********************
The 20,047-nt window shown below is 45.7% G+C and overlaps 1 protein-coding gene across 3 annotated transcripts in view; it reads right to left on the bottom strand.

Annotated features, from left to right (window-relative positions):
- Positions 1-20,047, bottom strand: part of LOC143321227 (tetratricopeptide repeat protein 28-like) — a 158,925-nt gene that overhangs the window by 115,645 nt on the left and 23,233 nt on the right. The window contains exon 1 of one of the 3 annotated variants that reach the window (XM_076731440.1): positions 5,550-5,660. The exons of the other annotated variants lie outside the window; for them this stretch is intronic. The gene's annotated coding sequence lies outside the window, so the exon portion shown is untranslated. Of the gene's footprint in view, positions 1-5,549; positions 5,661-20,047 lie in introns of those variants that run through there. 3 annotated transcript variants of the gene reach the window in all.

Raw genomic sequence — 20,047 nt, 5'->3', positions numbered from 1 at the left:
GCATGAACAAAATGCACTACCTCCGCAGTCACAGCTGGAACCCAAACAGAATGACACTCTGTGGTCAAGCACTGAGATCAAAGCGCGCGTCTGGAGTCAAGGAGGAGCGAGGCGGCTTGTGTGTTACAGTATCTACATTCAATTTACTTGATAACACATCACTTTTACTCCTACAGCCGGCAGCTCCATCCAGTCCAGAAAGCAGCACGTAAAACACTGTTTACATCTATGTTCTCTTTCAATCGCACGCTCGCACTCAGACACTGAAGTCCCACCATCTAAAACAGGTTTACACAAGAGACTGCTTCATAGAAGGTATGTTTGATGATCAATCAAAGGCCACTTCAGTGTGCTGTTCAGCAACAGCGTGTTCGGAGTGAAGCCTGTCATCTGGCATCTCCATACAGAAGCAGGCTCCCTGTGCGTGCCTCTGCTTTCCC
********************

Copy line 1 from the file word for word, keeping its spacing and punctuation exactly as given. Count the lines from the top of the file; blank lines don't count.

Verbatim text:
The 20,047-nt window shown below is 45.7% G+C and overlaps 1 protein-coding gene across 3 annotated transcripts in view; it reads right to left on the bottom strand.